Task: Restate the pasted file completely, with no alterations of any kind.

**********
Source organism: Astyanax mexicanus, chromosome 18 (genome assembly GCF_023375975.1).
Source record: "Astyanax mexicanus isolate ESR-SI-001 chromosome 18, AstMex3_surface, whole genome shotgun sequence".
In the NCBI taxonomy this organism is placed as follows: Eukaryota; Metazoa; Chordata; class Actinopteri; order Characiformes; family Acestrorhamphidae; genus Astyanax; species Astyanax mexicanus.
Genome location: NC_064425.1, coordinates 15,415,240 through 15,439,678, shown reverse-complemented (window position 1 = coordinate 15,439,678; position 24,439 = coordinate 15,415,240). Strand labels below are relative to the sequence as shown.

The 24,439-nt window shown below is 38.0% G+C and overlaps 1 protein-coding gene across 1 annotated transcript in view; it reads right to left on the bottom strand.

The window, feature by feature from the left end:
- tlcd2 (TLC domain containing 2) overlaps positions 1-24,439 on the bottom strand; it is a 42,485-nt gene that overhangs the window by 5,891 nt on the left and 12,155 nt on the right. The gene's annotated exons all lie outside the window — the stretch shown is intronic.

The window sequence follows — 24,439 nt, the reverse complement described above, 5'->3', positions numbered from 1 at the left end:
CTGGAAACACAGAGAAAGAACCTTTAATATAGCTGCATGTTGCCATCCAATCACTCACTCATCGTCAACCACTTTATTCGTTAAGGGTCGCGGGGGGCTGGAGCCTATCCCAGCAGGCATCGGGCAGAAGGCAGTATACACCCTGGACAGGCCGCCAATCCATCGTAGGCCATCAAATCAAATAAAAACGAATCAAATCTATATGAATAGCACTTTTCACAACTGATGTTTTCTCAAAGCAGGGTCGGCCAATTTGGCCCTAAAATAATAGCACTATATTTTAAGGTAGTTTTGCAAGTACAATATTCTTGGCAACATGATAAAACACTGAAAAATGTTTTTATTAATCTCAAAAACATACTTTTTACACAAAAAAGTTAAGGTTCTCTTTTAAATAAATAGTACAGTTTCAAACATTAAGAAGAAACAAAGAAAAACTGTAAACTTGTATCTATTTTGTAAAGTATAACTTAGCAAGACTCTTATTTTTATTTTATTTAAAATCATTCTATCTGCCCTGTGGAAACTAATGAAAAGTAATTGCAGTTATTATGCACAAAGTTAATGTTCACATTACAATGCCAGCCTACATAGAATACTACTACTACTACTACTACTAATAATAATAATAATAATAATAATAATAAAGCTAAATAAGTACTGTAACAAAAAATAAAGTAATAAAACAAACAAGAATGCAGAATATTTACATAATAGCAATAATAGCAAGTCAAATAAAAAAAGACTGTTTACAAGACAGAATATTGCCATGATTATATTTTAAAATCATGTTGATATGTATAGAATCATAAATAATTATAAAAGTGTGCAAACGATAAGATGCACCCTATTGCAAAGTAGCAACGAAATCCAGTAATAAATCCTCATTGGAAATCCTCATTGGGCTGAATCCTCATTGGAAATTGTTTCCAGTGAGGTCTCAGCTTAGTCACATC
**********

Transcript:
Source organism: Astyanax mexicanus, chromosome 18 (genome assembly GCF_023375975.1).
Source record: "Astyanax mexicanus isolate ESR-SI-001 chromosome 18, AstMex3_surface, whole genome shotgun sequence".
In the NCBI taxonomy this organism is placed as follows: Eukaryota; Metazoa; Chordata; class Actinopteri; order Characiformes; family Acestrorhamphidae; genus Astyanax; species Astyanax mexicanus.
Genome location: NC_064425.1, coordinates 15,415,240 through 15,439,678, shown reverse-complemented (window position 1 = coordinate 15,439,678; position 24,439 = coordinate 15,415,240). Strand labels below are relative to the sequence as shown.

The 24,439-nt window shown below is 38.0% G+C and overlaps 1 protein-coding gene across 1 annotated transcript in view; it reads right to left on the bottom strand.

The window, feature by feature from the left end:
- tlcd2 (TLC domain containing 2) overlaps positions 1-24,439 on the bottom strand; it is a 42,485-nt gene that overhangs the window by 5,891 nt on the left and 12,155 nt on the right. The gene's annotated exons all lie outside the window — the stretch shown is intronic.

The window sequence follows — 24,439 nt, the reverse complement described above, 5'->3', positions numbered from 1 at the left end:
CTGGAAACACAGAGAAAGAACCTTTAATATAGCTGCATGTTGCCATCCAATCACTCACTCATCGTCAACCACTTTATTCGTTAAGGGTCGCGGGGGGCTGGAGCCTATCCCAGCAGGCATCGGGCAGAAGGCAGTATACACCCTGGACAGGCCGCCAATCCATCGTAGGCCATCAAATCAAATAAAAACGAATCAAATCTATATGAATAGCACTTTTCACAACTGATGTTTTCTCAAAGCAGGGTCGGCCAATTTGGCCCTAAAATAATAGCACTATATTTTAAGGTAGTTTTGCAAGTACAATATTCTTGGCAACATGATAAAACACTGAAAAATGTTTTTATTAATCTCAAAAACATACTTTTTACACAAAAAAGTTAAGGTTCTCTTTTAAATAAATAGTACAGTTTCAAACATTAAGAAGAAACAAAGAAAAACTGTAAACTTGTATCTATTTTGTAAAGTATAACTTAGCAAGACTCTTATTTTTATTTTATTTAAAATCATTCTATCTGCCCTGTGGAAACTAATGAAAAGTAATTGCAGTTATTATGCACAAAGTTAATGTTCACATTACAATGCCAGCCTACATAGAATACTACTACTACTACTACTACTAATAATAATAATAATAATAATAATAATAAAGCTAAATAAGTACTGTAACAAAAAATAAAGTAATAAAACAAACAAGAATGCAGAATATTTACATAATAGCAATAATAGCAAGTCAAATAAAAAAAGACTGTTTACAAGACAGAATATTGCCATGATTATATTTTAAAATCATGTTGATATGTATAGAATCATAAATAATTATAAAAGTGTGCAAACGATAAGATGCACCCTATTGCAAAGTAGCAACGAAATCCAGTAATAAATCCTCATTGGAAATCCTCATTGGGCTGAATCCTCATTGGAAATTGTTTCCAGTGAGGTCTCAGCTTAGTCACATC